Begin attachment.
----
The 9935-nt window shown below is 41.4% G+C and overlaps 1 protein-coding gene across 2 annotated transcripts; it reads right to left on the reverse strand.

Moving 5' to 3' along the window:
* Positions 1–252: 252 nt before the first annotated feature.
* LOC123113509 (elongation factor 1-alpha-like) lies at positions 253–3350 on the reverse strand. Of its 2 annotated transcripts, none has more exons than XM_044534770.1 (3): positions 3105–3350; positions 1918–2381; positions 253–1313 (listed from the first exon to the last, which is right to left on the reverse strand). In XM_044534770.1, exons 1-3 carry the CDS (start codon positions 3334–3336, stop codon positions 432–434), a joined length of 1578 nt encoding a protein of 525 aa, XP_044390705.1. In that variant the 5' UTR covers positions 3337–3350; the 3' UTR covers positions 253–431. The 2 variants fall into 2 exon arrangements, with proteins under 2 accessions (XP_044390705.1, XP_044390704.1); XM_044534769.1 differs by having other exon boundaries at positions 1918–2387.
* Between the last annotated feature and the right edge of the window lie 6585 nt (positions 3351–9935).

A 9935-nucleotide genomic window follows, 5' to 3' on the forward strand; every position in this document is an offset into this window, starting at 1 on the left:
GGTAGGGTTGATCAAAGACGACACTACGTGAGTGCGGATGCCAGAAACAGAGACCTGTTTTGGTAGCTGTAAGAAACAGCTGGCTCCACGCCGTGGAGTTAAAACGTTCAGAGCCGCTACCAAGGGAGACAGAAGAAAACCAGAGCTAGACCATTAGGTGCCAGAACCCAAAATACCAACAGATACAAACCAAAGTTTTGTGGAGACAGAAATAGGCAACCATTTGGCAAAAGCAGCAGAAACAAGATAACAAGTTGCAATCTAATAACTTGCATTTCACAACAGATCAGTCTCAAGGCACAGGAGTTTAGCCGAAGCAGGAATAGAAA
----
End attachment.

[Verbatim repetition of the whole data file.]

The 9935-nt window shown below is 41.4% G+C and overlaps 1 protein-coding gene across 2 annotated transcripts; it reads right to left on the reverse strand.

Moving 5' to 3' along the window:
* Positions 1–252: 252 nt before the first annotated feature.
* LOC123113509 (elongation factor 1-alpha-like) lies at positions 253–3350 on the reverse strand. Of its 2 annotated transcripts, none has more exons than XM_044534770.1 (3): positions 3105–3350; positions 1918–2381; positions 253–1313 (listed from the first exon to the last, which is right to left on the reverse strand). In XM_044534770.1, exons 1-3 carry the CDS (start codon positions 3334–3336, stop codon positions 432–434), a joined length of 1578 nt encoding a protein of 525 aa, XP_044390705.1. In that variant the 5' UTR covers positions 3337–3350; the 3' UTR covers positions 253–431. The 2 variants fall into 2 exon arrangements, with proteins under 2 accessions (XP_044390705.1, XP_044390704.1); XM_044534769.1 differs by having other exon boundaries at positions 1918–2387.
* Between the last annotated feature and the right edge of the window lie 6585 nt (positions 3351–9935).

A 9935-nucleotide genomic window follows, 5' to 3' on the forward strand; every position in this document is an offset into this window, starting at 1 on the left:
GGTAGGGTTGATCAAAGACGACACTACGTGAGTGCGGATGCCAGAAACAGAGACCTGTTTTGGTAGCTGTAAGAAACAGCTGGCTCCACGCCGTGGAGTTAAAACGTTCAGAGCCGCTACCAAGGGAGACAGAAGAAAACCAGAGCTAGACCATTAGGTGCCAGAACCCAAAATACCAACAGATACAAACCAAAGTTTTGTGGAGACAGAAATAGGCAACCATTTGGCAAAAGCAGCAGAAACAAGATAACAAGTTGCAATCTAATAACTTGCATTTCACAACAGATCAGTCTCAAGGCACAGGAGTTTAGCCGAAGCAGGAATAGAAA